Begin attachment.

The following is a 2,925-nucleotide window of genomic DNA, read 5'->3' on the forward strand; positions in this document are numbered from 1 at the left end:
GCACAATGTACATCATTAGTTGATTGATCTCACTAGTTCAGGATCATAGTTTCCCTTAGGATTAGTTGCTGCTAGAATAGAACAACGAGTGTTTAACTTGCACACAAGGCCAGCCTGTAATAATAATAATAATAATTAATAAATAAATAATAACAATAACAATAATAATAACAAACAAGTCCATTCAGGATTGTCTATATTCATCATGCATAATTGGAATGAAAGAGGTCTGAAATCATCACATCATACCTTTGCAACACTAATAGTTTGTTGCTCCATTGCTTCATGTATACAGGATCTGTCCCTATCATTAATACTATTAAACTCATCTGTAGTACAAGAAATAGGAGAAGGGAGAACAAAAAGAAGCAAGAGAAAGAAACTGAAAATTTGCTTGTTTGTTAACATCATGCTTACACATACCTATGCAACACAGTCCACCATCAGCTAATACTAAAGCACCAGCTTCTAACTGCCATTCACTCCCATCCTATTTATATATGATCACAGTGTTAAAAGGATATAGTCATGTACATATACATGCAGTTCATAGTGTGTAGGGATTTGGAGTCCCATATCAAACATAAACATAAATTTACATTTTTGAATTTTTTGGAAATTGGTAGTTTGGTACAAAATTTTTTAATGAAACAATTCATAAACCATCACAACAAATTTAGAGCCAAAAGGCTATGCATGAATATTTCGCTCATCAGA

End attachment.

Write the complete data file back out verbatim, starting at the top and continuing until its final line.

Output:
The following is a 2,925-nucleotide window of genomic DNA, read 5'->3' on the forward strand; positions in this document are numbered from 1 at the left end:
GCACAATGTACATCATTAGTTGATTGATCTCACTAGTTCAGGATCATAGTTTCCCTTAGGATTAGTTGCTGCTAGAATAGAACAACGAGTGTTTAACTTGCACACAAGGCCAGCCTGTAATAATAATAATAATAATTAATAAATAAATAATAACAATAACAATAATAATAACAAACAAGTCCATTCAGGATTGTCTATATTCATCATGCATAATTGGAATGAAAGAGGTCTGAAATCATCACATCATACCTTTGCAACACTAATAGTTTGTTGCTCCATTGCTTCATGTATACAGGATCTGTCCCTATCATTAATACTATTAAACTCATCTGTAGTACAAGAAATAGGAGAAGGGAGAACAAAAAGAAGCAAGAGAAAGAAACTGAAAATTTGCTTGTTTGTTAACATCATGCTTACACATACCTATGCAACACAGTCCACCATCAGCTAATACTAAAGCACCAGCTTCTAACTGCCATTCACTCCCATCCTATTTATATATGATCACAGTGTTAAAAGGATATAGTCATGTACATATACATGCAGTTCATAGTGTGTAGGGATTTGGAGTCCCATATCAAACATAAACATAAATTTACATTTTTGAATTTTTTGGAAATTGGTAGTTTGGTACAAAATTTTTTAATGAAACAATTCATAAACCATCACAACAAATTTAGAGCCAAAAGGCTATGCATGAATATTTCGCTCATCAGA